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Tom Humphreys, A4 Coffin, 2012, pastel, charcoal, and acrylic on paper, aluminum, wood, glass, 48 1/2 × 34 1/2 × 3".

Tom Humphreys

High Art

Tom Humphreys, A4 Coffin, 2012, pastel, charcoal, and acrylic on paper, aluminum, wood, glass, 48 1/2 × 34 1/2 × 3".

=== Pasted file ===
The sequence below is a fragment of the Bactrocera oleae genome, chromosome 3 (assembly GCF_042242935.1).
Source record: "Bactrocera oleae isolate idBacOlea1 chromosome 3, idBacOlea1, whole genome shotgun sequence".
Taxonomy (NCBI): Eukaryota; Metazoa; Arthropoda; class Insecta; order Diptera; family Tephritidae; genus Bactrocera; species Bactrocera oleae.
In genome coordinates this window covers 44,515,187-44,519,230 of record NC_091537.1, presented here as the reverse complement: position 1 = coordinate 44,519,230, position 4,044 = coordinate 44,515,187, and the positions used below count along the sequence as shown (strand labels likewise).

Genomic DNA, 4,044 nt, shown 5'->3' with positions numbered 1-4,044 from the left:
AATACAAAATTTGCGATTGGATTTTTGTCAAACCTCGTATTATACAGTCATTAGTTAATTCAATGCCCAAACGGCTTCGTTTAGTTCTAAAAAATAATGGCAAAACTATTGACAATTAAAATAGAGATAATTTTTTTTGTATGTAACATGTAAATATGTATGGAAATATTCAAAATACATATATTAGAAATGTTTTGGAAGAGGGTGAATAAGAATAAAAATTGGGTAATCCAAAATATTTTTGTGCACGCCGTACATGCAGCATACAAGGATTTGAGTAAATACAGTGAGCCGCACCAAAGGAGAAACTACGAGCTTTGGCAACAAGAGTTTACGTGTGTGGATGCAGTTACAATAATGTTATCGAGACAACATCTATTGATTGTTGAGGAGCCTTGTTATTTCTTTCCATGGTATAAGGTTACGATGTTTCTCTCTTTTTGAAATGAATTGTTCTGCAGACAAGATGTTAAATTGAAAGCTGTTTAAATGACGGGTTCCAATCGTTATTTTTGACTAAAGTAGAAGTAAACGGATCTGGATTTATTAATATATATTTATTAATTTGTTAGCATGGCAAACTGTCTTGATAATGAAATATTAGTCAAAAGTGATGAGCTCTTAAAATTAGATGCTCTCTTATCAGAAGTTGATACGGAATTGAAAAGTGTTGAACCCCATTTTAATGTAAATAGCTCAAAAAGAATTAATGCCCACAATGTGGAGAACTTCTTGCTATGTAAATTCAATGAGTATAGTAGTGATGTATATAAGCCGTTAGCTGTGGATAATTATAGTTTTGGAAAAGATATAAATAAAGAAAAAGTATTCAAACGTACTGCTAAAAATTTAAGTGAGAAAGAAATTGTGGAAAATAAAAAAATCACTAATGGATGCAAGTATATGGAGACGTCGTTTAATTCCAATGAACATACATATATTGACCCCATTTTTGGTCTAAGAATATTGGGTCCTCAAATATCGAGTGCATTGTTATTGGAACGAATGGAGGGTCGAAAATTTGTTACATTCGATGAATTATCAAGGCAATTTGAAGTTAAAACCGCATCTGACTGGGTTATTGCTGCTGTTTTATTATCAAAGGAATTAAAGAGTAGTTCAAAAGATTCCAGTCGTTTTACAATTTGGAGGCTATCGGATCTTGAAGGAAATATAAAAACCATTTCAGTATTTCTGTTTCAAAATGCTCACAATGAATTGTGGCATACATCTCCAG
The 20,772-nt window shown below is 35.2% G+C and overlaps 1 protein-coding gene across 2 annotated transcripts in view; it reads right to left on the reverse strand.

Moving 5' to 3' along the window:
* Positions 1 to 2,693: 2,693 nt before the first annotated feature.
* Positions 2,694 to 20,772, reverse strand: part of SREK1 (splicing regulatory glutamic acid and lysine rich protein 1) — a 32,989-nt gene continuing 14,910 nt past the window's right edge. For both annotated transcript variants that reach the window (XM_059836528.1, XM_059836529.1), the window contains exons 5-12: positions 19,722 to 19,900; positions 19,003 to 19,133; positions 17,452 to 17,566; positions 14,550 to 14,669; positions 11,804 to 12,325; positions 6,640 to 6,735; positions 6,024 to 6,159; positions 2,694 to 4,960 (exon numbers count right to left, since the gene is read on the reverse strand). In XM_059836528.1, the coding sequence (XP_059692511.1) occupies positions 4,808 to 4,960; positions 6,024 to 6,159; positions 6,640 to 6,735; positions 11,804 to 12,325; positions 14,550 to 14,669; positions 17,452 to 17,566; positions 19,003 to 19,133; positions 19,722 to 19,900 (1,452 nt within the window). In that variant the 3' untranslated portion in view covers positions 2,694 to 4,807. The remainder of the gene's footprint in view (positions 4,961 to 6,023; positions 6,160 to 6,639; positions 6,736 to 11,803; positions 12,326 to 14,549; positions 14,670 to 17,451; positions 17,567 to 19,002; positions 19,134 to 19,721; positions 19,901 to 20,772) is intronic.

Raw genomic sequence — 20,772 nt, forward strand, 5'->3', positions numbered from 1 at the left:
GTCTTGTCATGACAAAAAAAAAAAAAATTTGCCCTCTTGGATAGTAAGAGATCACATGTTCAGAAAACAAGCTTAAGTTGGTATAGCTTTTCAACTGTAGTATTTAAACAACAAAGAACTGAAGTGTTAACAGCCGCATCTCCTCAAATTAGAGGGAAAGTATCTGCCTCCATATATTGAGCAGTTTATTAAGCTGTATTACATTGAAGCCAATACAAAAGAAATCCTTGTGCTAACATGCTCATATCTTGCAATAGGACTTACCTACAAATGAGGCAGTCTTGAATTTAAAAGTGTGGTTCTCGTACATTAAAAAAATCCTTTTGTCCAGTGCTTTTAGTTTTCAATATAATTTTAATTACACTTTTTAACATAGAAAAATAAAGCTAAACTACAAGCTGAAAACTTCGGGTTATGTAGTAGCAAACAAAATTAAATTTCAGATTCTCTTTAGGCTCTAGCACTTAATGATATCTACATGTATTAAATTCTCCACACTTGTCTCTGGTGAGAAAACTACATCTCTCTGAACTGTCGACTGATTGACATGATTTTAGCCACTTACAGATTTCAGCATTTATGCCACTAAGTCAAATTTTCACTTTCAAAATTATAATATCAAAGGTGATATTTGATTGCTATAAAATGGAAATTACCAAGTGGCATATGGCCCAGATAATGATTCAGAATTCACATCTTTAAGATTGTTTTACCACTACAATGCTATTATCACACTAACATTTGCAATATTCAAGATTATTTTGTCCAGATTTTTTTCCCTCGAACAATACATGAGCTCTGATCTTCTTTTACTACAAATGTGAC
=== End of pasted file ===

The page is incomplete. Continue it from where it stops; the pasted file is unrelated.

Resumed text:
At first glance, the six ceramic tile grids in Tom Humphreys’s exhibition “Tours”—all Untitled, 2014—looked like a return to the sort of 1980s postmodernism that superimposed contradictory styles. Each industrially produced tile was fired twice: first with an earthenware ceramic glaze, at roughly 1,100 degrees Fahrenheit, and again at about 900 degrees, after a ceramic photographic transfer. The initial coat of glaze was applied either with hands or a cloth, sometimes liberally, resulting in complex imperfections such as minute spatters of black metallic globules. Before the second firing, Humphreys layered nearly life-size digital photographs of people on the street, piece by piece, across multiple tiles. They are cropped to silhouette their subjects’ bodies; only in one example is any background, a parking lot, visible. In a literal reversal of Philip-Lorca diCorcia’s

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